It is estimated that as many as 30 million Americans suffer from migraine headaches. Specialists say that migraines are frequently underdiagnosed and undertreated. The majority do not get effective preventive treatment that could help avoid a debilitating attack.
New guidelines from the American Headache Society offer seven approaches to avoiding migraines including anti-seizure drugs such as topiramate or divalproex, beta-blockers like metoprolol or timolol or the non-prescription herb butterbur. Other approaches that may be helpful include magnesium, vitamin B 2 and the herb feverfew. Non-steroidal anti-inflammatory drugs such as ibuprofen and naproxen can also be helpful for some people.

Join Over 70,000 Subscribers at The People's Pharmacy

Each week we send two free email newsletters with breaking health news, prescription drug information, home remedies and a preview of our award-winning radio show. Join our mailing list and get the information you need to make confident choices about your health.

  1. DianeTC

    Jeff, I just came across your comment while looking for help for a friend who is also suffering from migraines, although hers are not as dreadful as yours.
    You sound like a very caring person, one who has always been there for others. You gave of yourself unselfishly when your country asked you to come to the aid of others half a world away, and that’s something that not everyone would do or does. I greatly admire you for gallantly serving our country on behalf of people who were suffering invasion through no fault of their own, as I admire your steadfastly hanging in there while your doctors have searched for answers. And now you are are the one suffering, the one waiting for troops to rescue you from your own invasion–by migraines.
    You have been through a lot, and it would be a miracle if you didn’t feel tired of all this. Considering your history, I see you as probably much stronger than you see yourself. Thank God some progress has been made, and the headaches are no longer causing you to scream. Your shutting out the light makes sense to me; I just know that I’d be doing the same thing, and probably also considering moving to the Pacific Northwest. Your saying “I really do not know how much more of this I can take” is understandable, but it concerns and worries me. I wish that I were able to give you concrete help, but I don’t have any answers. All I can do is simply care about you as a brother who is worn down from hurting, and to hold you in my prayers, which I am doing. I’m writing because it seemed important that I let you know that someone you don’t know cares about you, wants you to be cured of your pain, supports your returning to a good job, and joins you in praying that you will return to living a long, happy, healthy and fulfilled life.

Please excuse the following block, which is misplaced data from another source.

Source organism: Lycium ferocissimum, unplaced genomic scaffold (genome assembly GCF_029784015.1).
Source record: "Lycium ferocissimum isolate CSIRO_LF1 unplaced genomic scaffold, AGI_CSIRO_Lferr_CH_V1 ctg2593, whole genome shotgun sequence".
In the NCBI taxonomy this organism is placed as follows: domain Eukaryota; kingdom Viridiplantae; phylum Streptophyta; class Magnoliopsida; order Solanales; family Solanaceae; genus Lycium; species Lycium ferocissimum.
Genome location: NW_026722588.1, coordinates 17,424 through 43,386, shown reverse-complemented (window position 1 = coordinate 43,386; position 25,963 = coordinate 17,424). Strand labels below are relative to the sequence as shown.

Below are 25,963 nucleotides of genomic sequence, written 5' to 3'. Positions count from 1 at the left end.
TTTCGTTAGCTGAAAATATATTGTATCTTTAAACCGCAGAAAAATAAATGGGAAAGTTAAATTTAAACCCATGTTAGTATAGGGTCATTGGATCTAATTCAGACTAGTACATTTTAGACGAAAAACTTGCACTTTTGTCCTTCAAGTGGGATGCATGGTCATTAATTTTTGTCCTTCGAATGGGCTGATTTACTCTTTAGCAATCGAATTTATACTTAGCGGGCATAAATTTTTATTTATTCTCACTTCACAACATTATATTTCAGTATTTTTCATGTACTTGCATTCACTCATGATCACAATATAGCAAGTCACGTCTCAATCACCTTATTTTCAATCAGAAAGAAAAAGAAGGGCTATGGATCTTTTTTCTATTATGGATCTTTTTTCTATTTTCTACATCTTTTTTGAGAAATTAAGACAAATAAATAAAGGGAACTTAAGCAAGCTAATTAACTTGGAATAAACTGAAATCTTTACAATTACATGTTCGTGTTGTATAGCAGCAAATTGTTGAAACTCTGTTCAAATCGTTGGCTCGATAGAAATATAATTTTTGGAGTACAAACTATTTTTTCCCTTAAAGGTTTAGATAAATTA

Jeff, I hope and pray with all my heart that the Graedons have been able to provide you with the help and relief that you seek. From this moment on, may you receive all that you need to turn your migraines from present-day reality into seldom-recalled memories.

  2. Jeff M.

    I have been diagnosed with Gulf War Syndrome and have been having migraines in stretches since 2004. My current stretch is at 26 months every single day and counting with no relief in sight ! My Dr.’s and I have tried everything and nothing has stopped them ! I am now on one med as a preventative that has helped knock the pain down from out-right screaming my head off to something I would call more …normal. But I can no longer work. Light hurts and I live like a vampire blocking my windows and praying for cloudy rainy days. I really do not know how much more of this I can take…..